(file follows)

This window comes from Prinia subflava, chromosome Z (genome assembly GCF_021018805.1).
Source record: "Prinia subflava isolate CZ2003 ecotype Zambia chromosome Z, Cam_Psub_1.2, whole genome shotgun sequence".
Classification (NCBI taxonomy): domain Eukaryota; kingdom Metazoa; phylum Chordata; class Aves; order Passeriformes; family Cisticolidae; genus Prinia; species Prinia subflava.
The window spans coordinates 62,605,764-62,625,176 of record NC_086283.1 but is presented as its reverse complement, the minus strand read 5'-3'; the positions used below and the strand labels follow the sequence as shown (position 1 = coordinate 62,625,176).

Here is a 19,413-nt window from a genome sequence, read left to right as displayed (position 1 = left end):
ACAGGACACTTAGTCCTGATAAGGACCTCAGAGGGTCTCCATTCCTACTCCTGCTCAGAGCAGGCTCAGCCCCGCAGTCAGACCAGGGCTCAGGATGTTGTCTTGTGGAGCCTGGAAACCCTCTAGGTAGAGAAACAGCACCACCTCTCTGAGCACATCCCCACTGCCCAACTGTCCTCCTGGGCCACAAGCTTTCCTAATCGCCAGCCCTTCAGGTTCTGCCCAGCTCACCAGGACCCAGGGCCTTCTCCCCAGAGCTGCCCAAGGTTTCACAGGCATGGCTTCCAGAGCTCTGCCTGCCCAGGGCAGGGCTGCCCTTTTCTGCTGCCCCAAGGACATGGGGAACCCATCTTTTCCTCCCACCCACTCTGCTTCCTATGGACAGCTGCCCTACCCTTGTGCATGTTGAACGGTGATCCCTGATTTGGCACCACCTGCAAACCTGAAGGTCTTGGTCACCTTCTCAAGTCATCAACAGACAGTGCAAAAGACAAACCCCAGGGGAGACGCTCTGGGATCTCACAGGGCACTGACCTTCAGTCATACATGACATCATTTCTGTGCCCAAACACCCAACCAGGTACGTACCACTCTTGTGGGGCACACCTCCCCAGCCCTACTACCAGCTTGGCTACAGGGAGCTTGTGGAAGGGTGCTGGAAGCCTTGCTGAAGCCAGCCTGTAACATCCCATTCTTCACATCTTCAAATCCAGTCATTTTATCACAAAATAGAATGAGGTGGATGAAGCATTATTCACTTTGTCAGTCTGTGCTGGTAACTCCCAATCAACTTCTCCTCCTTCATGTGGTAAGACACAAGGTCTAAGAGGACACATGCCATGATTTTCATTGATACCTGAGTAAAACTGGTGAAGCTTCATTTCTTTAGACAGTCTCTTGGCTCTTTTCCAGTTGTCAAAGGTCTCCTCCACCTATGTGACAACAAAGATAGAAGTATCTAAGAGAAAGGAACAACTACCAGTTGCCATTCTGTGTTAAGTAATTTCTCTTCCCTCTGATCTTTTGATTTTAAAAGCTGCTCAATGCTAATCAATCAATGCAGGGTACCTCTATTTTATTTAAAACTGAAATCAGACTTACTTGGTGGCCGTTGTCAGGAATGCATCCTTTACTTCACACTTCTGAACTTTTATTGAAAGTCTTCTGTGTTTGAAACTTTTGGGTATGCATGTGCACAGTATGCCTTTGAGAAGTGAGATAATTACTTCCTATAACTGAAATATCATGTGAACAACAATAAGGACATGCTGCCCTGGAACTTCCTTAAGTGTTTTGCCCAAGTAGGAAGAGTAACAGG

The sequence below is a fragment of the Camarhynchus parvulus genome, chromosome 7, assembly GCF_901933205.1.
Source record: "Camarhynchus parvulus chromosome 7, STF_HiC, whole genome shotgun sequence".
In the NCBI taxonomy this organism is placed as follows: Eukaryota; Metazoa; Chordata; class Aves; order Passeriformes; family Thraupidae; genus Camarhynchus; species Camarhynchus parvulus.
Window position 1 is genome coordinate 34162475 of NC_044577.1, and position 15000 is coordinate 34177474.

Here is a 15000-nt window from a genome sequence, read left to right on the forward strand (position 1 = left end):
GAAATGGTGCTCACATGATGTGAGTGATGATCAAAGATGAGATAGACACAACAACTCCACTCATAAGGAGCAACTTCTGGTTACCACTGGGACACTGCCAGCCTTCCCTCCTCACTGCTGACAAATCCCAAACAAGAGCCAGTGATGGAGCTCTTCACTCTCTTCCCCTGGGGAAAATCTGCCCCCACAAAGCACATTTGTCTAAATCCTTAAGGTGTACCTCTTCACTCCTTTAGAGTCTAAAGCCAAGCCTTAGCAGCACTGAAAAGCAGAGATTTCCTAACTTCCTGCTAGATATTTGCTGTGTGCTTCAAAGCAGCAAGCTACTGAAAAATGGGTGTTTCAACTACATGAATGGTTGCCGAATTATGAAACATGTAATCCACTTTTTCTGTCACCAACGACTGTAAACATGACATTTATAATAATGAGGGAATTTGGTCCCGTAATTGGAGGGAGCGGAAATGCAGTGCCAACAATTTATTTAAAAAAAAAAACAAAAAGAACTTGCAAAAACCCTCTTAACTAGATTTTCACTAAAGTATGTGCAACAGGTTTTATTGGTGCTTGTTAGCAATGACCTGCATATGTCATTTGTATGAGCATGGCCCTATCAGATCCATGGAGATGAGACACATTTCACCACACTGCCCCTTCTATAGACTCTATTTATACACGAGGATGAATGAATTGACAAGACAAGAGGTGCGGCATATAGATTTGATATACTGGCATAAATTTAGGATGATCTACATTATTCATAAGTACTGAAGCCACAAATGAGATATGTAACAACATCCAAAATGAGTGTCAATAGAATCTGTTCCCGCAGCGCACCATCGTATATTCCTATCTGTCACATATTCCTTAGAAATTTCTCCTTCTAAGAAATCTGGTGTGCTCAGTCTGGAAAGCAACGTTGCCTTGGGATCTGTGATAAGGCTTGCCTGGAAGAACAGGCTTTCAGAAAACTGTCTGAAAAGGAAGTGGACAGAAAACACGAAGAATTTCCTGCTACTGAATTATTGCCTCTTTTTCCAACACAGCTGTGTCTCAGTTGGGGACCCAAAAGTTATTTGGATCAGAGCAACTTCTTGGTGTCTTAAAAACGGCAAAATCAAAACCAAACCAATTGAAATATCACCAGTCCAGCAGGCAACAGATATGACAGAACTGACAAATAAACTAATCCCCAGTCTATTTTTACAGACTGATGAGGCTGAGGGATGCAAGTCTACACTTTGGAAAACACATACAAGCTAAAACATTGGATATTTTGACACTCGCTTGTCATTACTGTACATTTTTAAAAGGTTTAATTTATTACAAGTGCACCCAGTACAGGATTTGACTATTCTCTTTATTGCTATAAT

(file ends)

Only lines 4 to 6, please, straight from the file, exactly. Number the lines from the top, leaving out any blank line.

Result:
The window spans coordinates 62,605,764-62,625,176 of record NC_086283.1 but is presented as its reverse complement, the minus strand read 5'-3'; the positions used below and the strand labels follow the sequence as shown (position 1 = coordinate 62,625,176).

Here is a 19,413-nt window from a genome sequence, read left to right as displayed (position 1 = left end):
ACAGGACACTTAGTCCTGATAAGGACCTCAGAGGGTCTCCATTCCTACTCCTGCTCAGAGCAGGCTCAGCCCCGCAGTCAGACCAGGGCTCAGGATGTTGTCTTGTGGAGCCTGGAAACCCTCTAGGTAGAGAAACAGCACCACCTCTCTGAGCACATCCCCACTGCCCAACTGTCCTCCTGGGCCACAAGCTTTCCTAATCGCCAGCCCTTCAGGTTCTGCCCAGCTCACCAGGACCCAGGGCCTTCTCCCCAGAGCTGCCCAAGGTTTCACAGGCATGGCTTCCAGAGCTCTGCCTGCCCAGGGCAGGGCTGCCCTTTTCTGCTGCCCCAAGGACATGGGGAACCCATCTTTTCCTCCCACCCACTCTGCTTCCTATGGACAGCTGCCCTACCCTTGTGCATGTTGAACGGTGATCCCTGATTTGGCACCACCTGCAAACCTGAAGGTCTTGGTCACCTTCTCAAGTCATCAACAGACAGTGCAAAAGACAAACCCCAGGGGAGACGCTCTGGGATCTCACAGGGCACTGACCTTCAGTCATACATGACATCATTTCTGTGCCCAAACACCCAACCAGGTACGTACCACTCTTGTGGGGCACACCTCCCCAGCCCTACTACCAGCTTGGCTACAGGGAGCTTGTGGAAGGGTGCTGGAAGCCTTGCTGAAGCCAGCCTGTAACATCCCATTCTTCACATCTTCAAATCCAGTCATTTTATCACAAAATAGAATGAGGTGGATGAAGCATTATTCACTTTGTCAGTCTGTGCTGGTAACTCCCAATCAACTTCTCCTCCTTCATGTGGTAAGACACAAGGTCTAAGAGGACACATGCCATGATTTTCATTGATACCTGAGTAAAACTGGTGAAGCTTCATTTCTTTAGACAGTCTCTTGGCTCTTTTCCAGTTGTCAAAGGTCTCCTCCACCTATGTGACAACAAAGATAGAAGTATCTAAGAGAAAGGAACAACTACCAGTTGCCATTCTGTGTTAAGTAATTTCTCTTCCCTCTGATCTTTTGATTTTAAAAGCTGCTCAATGCTAATCAATCAATGCAGGGTACCTCTATTTTATTTAAAACTGAAATCAGACTTACTTGGTGGCCGTTGTCAGGAATGCATCCTTTACTTCACACTTCTGAACTTTTATTGAAAGTCTTCTGTGTTTGAAACTTTTGGGTATGCATGTGCACAGTATGCCTTTGAGAAGTGAGATAATTACTTCCTATAACTGAAATATCATGTGAACAACAATAAGGACATGCTGCCCTGGAACTTCCTTAAGTGTTTTGCCCAAGTAGGAAGAGTAACAGG